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AU News

Alumni Profile: Dr. Miranda Sutton

March 19, 2021
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A career in health care was Miranda Sutton's lifelong dream, one that her education at the Anderson University College of Arts and Sciences helped realize.

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Dr. Miranda Sutton, a biology graduate from the Anderson University College of Arts and Sciences, always knew she wanted to be in the medical field.

“As a kid I thought I was going to be finding a cure for cancer in a rainforest somewhere,” Sutton said. 

Learning about Anderson University from a friend, Sutton toured the historic campus and quickly felt at home. The University also provided scholarships that set things in motion for her to enroll. 

Sutton knew she wanted to be in healthcare. Uncertain of a specific area, she declared a biology major. She became a lab assistant in the biology and chemistry departments and shadowed various medical professionals. 

“After all of my shadowing I decided that physical therapy was the best fit for me,” Sutton said, adding that she continued shadowing, this time within various areas of physical therapy.

“I shadowed pediatric therapy, within a skilled nursing facility, in an outpatient clinic and in the hospital. I tried to get a good idea of what physical therapy has to offer,” Sutton said. 

After graduating from Anderson University with a B.S. in Biology, Sutton furthered her education in the Doctor of Physical Therapy program at Duke University in Durham, N.C. (Anderson University has since started its own Doctor of Physical Therapy program.)

“I definitely went in a lot more confident in my background knowledge than most of my classmates,” Sutton said, adding that after her Anderson University experience she felt well-prepared and had better studying techniques than her classmates in physical therapy school.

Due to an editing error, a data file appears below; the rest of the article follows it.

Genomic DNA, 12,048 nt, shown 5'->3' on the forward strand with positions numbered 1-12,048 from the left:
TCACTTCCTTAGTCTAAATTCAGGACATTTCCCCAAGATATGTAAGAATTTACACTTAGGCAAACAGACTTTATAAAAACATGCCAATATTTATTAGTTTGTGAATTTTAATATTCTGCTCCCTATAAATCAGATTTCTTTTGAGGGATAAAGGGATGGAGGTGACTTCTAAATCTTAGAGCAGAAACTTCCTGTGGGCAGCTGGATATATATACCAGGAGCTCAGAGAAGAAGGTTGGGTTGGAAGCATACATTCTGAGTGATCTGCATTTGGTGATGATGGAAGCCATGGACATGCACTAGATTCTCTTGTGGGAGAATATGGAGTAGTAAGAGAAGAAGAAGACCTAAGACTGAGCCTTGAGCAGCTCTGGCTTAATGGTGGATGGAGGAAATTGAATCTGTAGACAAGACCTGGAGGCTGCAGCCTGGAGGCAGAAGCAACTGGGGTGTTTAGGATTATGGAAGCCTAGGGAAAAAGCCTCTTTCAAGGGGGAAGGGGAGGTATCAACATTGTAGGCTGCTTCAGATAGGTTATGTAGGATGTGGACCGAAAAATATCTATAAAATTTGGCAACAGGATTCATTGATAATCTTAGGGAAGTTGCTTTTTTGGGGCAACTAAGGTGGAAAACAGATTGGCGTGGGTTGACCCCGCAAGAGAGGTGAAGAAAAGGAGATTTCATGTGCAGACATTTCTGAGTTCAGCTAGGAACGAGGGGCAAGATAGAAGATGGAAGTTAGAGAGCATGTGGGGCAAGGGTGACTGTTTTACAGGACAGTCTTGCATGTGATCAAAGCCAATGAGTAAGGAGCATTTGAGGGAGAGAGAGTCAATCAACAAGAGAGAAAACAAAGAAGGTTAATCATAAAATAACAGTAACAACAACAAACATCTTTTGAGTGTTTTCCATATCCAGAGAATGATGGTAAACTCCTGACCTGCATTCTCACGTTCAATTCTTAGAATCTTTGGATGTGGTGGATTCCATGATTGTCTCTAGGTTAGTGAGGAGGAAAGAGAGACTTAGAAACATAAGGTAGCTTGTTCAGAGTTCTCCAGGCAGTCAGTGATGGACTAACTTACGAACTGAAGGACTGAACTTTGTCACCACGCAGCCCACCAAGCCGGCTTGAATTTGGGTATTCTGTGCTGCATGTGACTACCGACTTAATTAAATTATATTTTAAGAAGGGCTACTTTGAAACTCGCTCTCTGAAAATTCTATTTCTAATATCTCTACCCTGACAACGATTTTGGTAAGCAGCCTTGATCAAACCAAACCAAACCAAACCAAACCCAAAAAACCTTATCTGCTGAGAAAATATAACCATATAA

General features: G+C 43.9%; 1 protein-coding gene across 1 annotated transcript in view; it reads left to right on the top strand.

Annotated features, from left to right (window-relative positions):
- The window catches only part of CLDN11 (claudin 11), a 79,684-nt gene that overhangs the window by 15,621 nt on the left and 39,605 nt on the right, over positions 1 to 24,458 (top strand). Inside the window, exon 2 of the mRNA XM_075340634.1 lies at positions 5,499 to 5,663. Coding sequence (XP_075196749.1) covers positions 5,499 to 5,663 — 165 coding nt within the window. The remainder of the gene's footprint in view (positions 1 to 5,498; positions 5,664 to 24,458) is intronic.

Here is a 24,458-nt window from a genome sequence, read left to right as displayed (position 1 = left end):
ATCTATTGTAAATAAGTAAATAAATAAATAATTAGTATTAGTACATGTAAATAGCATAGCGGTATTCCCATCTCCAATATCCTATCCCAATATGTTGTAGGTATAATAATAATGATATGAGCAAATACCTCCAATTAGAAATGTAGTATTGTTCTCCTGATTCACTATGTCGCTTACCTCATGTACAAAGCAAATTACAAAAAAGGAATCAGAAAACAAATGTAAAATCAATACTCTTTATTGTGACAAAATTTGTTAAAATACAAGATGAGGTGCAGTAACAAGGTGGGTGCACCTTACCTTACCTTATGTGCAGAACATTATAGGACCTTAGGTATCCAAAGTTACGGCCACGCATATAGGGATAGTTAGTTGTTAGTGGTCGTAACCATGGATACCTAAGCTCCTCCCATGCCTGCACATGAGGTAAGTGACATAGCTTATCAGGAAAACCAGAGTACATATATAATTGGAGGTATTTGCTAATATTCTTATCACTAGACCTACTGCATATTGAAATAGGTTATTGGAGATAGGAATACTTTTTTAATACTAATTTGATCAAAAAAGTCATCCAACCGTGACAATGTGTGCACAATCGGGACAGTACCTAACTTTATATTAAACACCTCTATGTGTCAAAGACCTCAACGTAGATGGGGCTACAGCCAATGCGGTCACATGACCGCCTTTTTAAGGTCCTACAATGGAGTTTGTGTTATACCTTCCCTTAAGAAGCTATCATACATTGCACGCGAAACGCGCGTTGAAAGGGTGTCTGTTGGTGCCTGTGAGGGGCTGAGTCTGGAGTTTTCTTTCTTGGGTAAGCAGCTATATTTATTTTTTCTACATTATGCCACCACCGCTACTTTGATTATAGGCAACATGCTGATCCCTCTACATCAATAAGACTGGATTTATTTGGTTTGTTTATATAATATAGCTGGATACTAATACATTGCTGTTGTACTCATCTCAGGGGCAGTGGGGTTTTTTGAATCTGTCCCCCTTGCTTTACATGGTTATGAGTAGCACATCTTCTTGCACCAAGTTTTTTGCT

“I graduated from Duke in 2019 and got a job at one of the places where I had my long-term clinical experiences,” Sutton said. “I did six months as a student, then they hired me on PRN (as needed) after I graduated. I then transitioned to a full-time job that fall.”

Sutton works at the Duke Rehabilitation Institute, an acute inpatient rehabilitation unit of the Duke University Health System. She works alongside occupational therapists, speech pathologists and recreational therapists. Whether her patients had a stroke, spinal cord injury, brain tumor resection or some other neurological condition, Sutton helps transition them towards fuller mobility.

“Whether they had a car accident, have fallen and broken their hip, or had a stroke, nobody really plans to be at the hospital, so it’s really rewarding to see people who are motivated and willing to work, to put in the effort to get as much back as they can and live a full life,” Sutton said. 

One of the most rewarding moments for Sutton is to see patients progress from being barely able to move to walking out of the hospital on their own strength a few weeks later. One of the more challenging moments is seeing a patient in their hospital room, isolated for days from loved ones due to the COVID-19 pandemic. 

Sutton’s advice to anyone considering a career in physical therapy is to spend time becoming familiar with the field by seeking shadowing opportunities and to really get to know what’s involved in studying physical therapy.

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